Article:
Populism and Its Democratic, Non-Democratic, and Anti-Democratic Potential
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University of Opole
Publication date: 2017-09-14
Polish Sociological Review 2017;199(3):287–298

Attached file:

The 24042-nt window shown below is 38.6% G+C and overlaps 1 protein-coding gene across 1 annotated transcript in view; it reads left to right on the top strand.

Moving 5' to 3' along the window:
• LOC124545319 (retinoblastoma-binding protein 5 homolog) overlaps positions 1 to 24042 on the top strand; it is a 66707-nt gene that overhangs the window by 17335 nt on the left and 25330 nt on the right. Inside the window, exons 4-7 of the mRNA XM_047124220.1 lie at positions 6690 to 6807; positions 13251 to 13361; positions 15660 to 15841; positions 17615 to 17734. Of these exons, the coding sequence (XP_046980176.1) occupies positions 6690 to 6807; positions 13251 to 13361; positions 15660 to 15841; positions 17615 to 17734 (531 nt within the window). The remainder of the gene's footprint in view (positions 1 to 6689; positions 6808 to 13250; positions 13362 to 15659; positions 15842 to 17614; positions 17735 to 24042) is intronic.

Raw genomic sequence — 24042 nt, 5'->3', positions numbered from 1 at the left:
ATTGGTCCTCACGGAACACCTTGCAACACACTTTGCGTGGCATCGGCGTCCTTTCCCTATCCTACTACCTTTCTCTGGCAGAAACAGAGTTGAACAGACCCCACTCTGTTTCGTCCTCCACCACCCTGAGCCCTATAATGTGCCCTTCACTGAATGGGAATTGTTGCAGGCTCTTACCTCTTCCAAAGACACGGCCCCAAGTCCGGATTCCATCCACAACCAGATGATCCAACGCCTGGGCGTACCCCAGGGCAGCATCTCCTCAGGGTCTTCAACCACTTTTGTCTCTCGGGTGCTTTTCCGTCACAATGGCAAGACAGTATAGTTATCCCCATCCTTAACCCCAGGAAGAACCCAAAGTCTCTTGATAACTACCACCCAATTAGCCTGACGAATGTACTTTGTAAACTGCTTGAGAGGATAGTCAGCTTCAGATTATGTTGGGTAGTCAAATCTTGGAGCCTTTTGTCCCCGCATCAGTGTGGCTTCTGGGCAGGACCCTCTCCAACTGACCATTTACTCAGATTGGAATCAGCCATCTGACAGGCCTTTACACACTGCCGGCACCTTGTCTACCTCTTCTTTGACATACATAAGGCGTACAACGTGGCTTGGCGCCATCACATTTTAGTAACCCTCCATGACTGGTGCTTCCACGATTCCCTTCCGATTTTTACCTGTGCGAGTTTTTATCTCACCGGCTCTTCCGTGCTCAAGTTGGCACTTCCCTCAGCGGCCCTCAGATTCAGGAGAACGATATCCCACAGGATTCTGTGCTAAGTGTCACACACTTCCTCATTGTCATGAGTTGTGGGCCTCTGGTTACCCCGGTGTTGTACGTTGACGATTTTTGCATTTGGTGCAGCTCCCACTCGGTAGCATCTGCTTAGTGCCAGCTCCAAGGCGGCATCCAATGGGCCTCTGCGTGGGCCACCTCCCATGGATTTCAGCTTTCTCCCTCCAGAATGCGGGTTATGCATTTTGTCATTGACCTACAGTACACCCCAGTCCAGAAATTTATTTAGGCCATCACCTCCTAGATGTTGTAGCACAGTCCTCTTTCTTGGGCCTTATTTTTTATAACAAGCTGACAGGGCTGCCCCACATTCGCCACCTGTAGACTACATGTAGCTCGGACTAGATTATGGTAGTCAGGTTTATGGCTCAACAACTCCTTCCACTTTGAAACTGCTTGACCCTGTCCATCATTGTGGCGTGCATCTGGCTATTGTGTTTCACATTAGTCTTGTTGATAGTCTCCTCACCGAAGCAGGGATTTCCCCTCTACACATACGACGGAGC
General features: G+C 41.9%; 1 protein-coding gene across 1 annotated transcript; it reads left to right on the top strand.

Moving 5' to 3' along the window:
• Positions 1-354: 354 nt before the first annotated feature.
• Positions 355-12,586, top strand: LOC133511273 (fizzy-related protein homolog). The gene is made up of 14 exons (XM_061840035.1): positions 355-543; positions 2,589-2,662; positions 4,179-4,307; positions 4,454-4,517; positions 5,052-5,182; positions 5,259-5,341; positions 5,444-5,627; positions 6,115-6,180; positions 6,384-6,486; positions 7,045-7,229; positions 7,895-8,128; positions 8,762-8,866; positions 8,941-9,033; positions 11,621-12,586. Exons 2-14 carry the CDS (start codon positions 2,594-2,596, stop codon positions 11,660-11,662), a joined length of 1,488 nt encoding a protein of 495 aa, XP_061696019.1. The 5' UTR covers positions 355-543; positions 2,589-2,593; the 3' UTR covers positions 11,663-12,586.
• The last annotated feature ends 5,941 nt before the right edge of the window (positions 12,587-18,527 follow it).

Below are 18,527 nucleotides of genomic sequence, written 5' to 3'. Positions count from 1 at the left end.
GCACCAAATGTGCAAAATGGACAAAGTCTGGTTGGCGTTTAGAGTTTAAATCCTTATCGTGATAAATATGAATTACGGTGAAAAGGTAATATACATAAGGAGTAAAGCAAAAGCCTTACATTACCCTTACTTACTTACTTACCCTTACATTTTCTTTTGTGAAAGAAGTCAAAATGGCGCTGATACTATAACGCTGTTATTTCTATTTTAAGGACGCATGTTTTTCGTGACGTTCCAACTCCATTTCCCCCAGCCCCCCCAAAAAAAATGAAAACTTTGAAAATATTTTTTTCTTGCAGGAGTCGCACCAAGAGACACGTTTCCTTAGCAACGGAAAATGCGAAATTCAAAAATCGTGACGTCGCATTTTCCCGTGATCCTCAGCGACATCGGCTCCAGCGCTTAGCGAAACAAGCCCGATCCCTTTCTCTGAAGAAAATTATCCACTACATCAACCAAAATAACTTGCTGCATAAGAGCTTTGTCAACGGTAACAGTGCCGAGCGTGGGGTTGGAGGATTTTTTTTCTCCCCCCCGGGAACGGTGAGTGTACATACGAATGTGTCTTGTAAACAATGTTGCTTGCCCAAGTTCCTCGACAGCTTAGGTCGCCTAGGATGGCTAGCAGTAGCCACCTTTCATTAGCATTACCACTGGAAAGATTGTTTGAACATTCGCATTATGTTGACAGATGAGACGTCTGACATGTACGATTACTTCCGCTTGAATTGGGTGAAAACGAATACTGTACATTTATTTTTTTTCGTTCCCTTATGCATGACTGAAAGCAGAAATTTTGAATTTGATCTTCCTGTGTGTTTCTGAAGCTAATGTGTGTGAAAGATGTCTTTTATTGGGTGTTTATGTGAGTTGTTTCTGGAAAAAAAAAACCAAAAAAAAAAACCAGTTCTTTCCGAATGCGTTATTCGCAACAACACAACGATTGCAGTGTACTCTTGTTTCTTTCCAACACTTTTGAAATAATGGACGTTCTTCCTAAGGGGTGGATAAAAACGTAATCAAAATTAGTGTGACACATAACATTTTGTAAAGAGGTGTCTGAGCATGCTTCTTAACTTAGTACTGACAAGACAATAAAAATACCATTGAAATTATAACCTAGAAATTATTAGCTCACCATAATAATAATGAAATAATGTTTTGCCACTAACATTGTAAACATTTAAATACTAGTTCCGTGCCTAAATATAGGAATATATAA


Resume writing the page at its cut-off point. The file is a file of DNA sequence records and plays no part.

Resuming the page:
The starting point of this paper is the acknowledgement that the DNA of populism is democratic. At the same time, it may bring undemocratic or even counter-democratic consequences when it questions and contests liberalism and pluralism. This paper maps the key arguments on the relations between populism and authoritarianism, and discusses the risk of democratic backsliding as a result of authoritarian populism gaining power. This topic is critically important and growing urgent with the rising wave of populism across the Western world. Due to its chameleonic nature, populism (as a “thin-centered” or “empty-hearted” ideology) manifests itself in various (re)incarnations and intertwines with nationalism, libertarianism, and also radical left-wing ideas or any other ideology from across the wide political spectrum. First, the author reconstructs the historicity of populism as well as the most important ways of defining it. Second, he reflects on the major arguments about the consequences for democracy of populist politics. Finally, in conclusion, he discusses the threat of authoritarianism that populism brings to liberal democracy and democracy as such.